A class action lawsuit against the Commonwealth on behalf of Stolen Generations survivors in the Northern Territory will be impacted by the redress scheme announced earlier this month.
The $378 million scheme will go towards Stolen Generations survivors in the Northern Territory and the ACT and includes a one-off payment of $75,000 in recognition of the harm caused by forced removal and a one-off payment of $7000 to facilitate healing.
The scheme was announced four months after Shine Lawyers began work on a class action lawsuit against the Commonwealth on behalf of more than 900 survivors and descendants who have never been compensated.
Shine Lawyers special counsel Tristan Gaven says the newly announced redress scheme will impact the class action, but says there are many survivors and descendants who won’t be eligible under the scheme, including those who passed away prior to its’ announcement.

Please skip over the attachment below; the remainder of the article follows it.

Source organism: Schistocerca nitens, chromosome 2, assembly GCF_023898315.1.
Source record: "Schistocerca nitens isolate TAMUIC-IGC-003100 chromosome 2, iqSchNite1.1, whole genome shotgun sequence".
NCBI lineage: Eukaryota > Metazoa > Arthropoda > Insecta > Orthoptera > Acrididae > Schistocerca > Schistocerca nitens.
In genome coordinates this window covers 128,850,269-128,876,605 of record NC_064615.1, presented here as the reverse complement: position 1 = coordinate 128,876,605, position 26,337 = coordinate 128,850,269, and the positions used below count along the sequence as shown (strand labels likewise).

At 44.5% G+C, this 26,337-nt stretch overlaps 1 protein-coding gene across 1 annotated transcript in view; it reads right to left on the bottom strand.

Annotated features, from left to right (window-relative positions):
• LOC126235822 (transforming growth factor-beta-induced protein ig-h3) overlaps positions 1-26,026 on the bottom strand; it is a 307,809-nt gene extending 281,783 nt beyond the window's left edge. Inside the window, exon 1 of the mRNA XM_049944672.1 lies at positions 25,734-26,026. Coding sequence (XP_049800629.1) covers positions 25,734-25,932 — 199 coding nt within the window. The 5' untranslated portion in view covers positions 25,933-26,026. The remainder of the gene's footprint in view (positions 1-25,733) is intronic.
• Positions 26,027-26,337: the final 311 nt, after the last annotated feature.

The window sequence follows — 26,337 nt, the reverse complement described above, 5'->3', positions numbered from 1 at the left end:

“We struggle to understand why [the Commonwealth] would draw that really arbitrary distinction in relation to people who have passed away. Obviously it’s well known that the traumas of the removal of children by the government has continued on to their children and even their grandchildren. We think it’s a very deserving group of people who should be eligible for compensation.”
“The other people we act for as part of the class action is family members of those people that were removed. Those are the two categories that under the current redress scheme are going to miss out.”
Mr Gaven said the redress scheme is a “perfect opportunity” to resolve the all the claims in relation to the removal of children.
“Doing that through the payment of compensation and acknowledgement of past wrongs and the opportunity for personal apologies are all things which should really be extended to family members of those people, whether they’re living or deceased.”
Mr Gaven said Shine Lawyers would be meeting with the Commonwealth in early October for what he hopes is a “constructive discussion” that will provide more information about the scheme.